2. Abundant cause he had for thanksgiving. For thy loving-kindness, manifested in all the temporal and spiritual blessings bestowed, and for thy truth, having experienced the faithfulness of his promises: for thou hast magnified thy word above all thy name; great hath God's name appeared in the works of creation and providence, but greater in his word of grace, wherein the most transcendent displays of his glory are made: or this may refer to Christ, the essential word, who is exalted above every name, and in whom God's name is magnified, beyond all other revelations formerly made to his church. In the day when I cried, thou answeredst me, attentive to my prayer, and giving all I asked, and strengthenedst me with strength in my soul, that he was enabled to stand under the pressures of affliction and temptation, and to overcome all his enemies; for which inestimable mercies he justly owed the grateful return of praise. Note; (1.) They who trust God's truth will prove his faithfulness. (2.) When we fly to God in prayer, he will not leave us destitute. (3.) In all our trials, if God strengthen us in our souls, we shall gain by our afflictions.

3. Others, even all the kings of the earth, shall join his songs, when, hearing the words of his mouth in the preaching of the gospel, the fulness of the Gentiles shall come in, and their kings become nursing fathers, singing in the church of the good ways of the Lord, his mercy, grace, and love in a Redeemer, and ascribing to him the great glory which is his due. Hasten it, O Lord, in its season!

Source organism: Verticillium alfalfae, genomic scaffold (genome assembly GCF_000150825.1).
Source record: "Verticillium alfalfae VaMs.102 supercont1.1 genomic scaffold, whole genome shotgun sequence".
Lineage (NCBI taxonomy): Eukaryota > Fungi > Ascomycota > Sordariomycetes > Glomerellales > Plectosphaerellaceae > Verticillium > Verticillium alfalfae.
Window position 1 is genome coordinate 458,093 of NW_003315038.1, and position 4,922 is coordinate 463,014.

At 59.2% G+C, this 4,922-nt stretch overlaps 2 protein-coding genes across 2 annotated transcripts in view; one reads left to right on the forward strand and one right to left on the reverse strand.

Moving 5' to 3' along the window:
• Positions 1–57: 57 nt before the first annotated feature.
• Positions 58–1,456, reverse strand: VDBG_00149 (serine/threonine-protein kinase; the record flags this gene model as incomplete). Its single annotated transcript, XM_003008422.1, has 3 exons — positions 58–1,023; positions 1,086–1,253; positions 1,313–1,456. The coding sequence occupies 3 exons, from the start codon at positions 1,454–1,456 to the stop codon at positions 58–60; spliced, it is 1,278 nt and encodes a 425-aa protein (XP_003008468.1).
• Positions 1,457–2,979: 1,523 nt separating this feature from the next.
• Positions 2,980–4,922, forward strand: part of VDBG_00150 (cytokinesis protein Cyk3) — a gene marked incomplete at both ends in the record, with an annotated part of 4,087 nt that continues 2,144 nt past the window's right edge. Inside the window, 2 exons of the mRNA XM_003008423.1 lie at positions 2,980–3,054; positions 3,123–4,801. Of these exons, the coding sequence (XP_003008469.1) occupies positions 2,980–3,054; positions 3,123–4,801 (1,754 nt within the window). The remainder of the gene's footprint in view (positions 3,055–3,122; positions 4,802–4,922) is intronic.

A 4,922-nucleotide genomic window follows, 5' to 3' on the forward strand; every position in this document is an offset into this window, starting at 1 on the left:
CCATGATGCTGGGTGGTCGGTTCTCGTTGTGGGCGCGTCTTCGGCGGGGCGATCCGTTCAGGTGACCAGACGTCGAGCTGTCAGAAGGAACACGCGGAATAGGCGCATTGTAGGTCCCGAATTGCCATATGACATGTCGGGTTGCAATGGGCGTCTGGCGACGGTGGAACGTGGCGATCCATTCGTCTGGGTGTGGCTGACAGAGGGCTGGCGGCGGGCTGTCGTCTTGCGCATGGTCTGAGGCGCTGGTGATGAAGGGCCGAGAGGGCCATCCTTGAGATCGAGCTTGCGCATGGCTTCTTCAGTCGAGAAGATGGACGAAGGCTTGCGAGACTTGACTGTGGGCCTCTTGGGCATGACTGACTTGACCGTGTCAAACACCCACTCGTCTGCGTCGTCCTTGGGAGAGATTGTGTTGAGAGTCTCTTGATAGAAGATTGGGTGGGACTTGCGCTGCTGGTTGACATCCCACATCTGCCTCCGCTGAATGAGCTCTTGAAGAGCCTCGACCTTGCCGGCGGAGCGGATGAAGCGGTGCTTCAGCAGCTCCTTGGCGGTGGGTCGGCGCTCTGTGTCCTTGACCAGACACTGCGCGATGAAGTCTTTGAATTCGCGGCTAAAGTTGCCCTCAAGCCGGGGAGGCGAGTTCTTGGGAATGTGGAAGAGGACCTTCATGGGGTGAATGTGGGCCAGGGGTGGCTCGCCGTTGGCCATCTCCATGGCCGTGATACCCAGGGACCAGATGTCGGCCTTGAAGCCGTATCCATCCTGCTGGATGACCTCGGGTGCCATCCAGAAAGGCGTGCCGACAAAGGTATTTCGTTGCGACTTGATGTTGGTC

2nd, This is either the song which the kings of the earth should sing, or the Psalmist's profession of his confidence in God.
1. The humble he will regard, the proud he will destroy, Though the Lord be high in glory, exalted above all blessing and praise, yet hath he respect unto the lowly, vile in their own eyes, conscious of their sin, weakness, and wretchedness, and casting themselves wholly on the riches of God's grace in the Redeemer; these God regards with love, and delights to bless: but the proud, who are puffed up with worldly advantages, or vain of their attainments in wisdom, or highly elated with the conceit of their own righteousness; such doth God abhor: he knoweth them afar off, sees their inmost soul, and will visit them in his displeasure.

2. The experience which the Psalmist had of God's care, encourages his confidence to trust in him at all times. Though I walk in the midst of trouble, and that is often the bitter portion of the dearest saints of God, whom he is pleased to exercise with afflictions, thou wilt revive me when ready to sink under the burden, thou shalt stretch forth thine hand against the wrath of mine enemies, to restrain or destroy them, and thy right hand shall save me, thy power and grace, or Christ, the Right Hand of the Lord, the Saviour of all who trust in him. The Lord will perfect that which concerneth me; in his hands all the concerns of the faithful are safe. Thy mercy, O Lord, endureth for ever, and cannot disappoint any faithful soul that ever trusts thereon: forsake not the works of thine own hands, perfect the salvation of thy people; and as my soul is thine by creation, redemption, and grace, forsake me not, but love me to the end, that I may be thine for ever.

Bibliographical Information
Coke, Thomas. "Commentary on Psalms 138". Coke's Commentary on the Holy Bible. https://www.studylight.org/commentaries/eng/tcc/psalms-138.html. 1801-1803.
adsFree icon
Ads FreeProfile